Impossible Foods took off at the start of the year, launching numerous pilots and rollouts at nationwide chains before slamming into a limitation on the production side of the equation, leaving numerous outlets across the country without any supply. Impossible Foods has since corrected the weeks-long issue and ramped up production just in time for the nationwide rollout of the Impossible Whopper at Burger King.
Daiya sees the increased awareness as the next step up in what has been a long, steady growth curve for the company. “Over time, as plant based foods have gone mainstream, so have we,” Dan said. In addition to creating familiar tastes and textures, Daiya builds its products in the same formats as the dairy products they aim to replace. Because they come in the same formats and have similar cooking behaviors, Dan told me Daiya’s products can be swapped out one for one with animal-based cheeses.
“Plant based-foods are growing in leaps and bounds everywhere,” Dan said. Plant-based cheeses, a category in which Daiya enjoys a leading share, has grown 19% in the last 52 weeks, and show no signs of slowing down. While plant-based meat alternatives have effectively reached parity on the taste and texture front. “We’re just trying to evolve our business and product offerings to be closer to animal-based offerings,” Dan said. Much like their counterparts in the plant-based meat space, it has been a journey of decades and, “we’re not all the way there yet,” Dan admitted.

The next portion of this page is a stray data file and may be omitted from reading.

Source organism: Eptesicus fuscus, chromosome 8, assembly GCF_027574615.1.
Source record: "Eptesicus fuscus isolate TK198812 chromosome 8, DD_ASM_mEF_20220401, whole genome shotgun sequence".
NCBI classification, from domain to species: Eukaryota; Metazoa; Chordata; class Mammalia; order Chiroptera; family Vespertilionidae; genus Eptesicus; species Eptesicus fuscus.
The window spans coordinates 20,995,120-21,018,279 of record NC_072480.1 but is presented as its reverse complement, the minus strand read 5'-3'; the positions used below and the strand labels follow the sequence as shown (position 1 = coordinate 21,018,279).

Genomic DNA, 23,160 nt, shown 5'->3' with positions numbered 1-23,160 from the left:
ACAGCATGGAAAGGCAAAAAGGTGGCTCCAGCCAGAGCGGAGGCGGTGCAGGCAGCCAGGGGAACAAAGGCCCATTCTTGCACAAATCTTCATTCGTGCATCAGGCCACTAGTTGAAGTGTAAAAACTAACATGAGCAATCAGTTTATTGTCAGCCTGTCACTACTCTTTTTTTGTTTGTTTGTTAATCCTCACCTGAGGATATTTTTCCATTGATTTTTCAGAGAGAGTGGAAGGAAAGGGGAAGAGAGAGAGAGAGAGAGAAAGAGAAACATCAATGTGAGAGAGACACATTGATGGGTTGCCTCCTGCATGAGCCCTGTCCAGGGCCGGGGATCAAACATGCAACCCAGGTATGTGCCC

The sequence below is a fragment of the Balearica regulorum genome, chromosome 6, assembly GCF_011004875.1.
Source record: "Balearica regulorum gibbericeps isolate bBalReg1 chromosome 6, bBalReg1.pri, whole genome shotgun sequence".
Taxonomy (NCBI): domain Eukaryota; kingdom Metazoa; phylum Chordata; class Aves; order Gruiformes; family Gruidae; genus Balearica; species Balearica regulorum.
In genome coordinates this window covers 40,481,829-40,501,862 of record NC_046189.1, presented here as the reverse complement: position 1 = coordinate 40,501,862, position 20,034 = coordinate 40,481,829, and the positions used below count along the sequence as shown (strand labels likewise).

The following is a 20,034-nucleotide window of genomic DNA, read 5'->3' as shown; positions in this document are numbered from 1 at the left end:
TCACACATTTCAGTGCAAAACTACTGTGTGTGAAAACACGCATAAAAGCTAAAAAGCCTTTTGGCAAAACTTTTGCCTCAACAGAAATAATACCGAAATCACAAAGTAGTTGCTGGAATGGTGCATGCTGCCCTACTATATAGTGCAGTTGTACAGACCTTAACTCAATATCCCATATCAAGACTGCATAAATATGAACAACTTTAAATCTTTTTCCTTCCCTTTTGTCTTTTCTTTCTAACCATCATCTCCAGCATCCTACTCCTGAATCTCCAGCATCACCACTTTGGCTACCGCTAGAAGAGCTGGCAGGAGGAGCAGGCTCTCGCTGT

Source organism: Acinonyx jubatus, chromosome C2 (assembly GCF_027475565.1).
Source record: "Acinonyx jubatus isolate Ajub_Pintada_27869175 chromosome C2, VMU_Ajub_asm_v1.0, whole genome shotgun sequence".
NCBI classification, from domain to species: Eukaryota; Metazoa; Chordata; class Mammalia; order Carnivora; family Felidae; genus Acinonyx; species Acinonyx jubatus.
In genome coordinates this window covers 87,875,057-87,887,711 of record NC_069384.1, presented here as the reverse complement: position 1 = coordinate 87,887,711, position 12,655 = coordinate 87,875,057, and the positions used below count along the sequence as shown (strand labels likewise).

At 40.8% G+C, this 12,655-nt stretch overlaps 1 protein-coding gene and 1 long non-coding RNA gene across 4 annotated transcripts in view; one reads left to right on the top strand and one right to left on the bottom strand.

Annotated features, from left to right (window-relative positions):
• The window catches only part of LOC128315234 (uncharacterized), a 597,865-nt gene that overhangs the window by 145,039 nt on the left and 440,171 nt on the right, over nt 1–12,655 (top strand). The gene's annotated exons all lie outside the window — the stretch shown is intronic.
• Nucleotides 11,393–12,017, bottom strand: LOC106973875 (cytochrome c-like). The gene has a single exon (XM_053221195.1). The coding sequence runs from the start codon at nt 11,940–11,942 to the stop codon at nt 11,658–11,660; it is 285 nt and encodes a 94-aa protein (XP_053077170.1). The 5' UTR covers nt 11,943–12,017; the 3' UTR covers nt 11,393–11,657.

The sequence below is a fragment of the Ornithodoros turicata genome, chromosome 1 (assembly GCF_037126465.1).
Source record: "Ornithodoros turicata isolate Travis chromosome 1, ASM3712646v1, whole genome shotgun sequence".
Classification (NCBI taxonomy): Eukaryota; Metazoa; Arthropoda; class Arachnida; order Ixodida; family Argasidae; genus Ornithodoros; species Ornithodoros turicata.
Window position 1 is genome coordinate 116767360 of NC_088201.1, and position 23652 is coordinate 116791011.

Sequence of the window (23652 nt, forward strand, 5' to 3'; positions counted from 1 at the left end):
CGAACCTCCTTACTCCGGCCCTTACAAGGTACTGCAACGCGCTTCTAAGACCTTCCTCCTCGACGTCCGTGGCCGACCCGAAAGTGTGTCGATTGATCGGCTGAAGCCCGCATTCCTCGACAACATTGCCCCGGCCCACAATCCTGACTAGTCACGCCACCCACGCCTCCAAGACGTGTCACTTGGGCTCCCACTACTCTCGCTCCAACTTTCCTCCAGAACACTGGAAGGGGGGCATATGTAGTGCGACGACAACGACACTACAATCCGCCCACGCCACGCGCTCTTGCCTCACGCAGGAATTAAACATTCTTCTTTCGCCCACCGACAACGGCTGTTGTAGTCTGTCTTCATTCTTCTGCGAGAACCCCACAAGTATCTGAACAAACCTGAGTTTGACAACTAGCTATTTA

Dan told me that Daiya’s Cheddar-flavored Cutting Board Shreds was his personal favorite in the Daiya family, so after talking with him, I went out and picked up a pack. This product emulates shredded cheese from a cutting board, even going so far as to include a few bits of the ends of the block that anyone who has shredded cheese is familiar with. I threw it into a piece of garlic naan for a quick and easy grilled cheese and found the texture and flavor to be on point.
I’m no food critic, but I would venture to say that most people wouldn’t notice a difference. My wife is not one of those people and noticed a difference in texture and the smell right out of the bag. It’s good enough for me, but according to Dan, Daiya will keep iterating until they get it just right.
Ditching dairy products for plant-based foods is a huge improvement in sustainability by itself, but the food production and delivery still carry a significant carbon footprint. Dan admitted that Daiya is not where it wants to be when it comes to sustainability, saying simply that, “we’re at the beginning of the journey.”
Looking to the future, Dan believes sustainability will be a key enabler for the company. That’s even more critical as Daiya moves into the mainstream with its products and starts achieving mainstream production volumes. “We’re very much about delivering great tasting products that just happen to be plant-based.”
Have a tip for CleanTechnica, want to advertise, or want to suggest a guest for our CleanTech Talk podcast? Contact us here.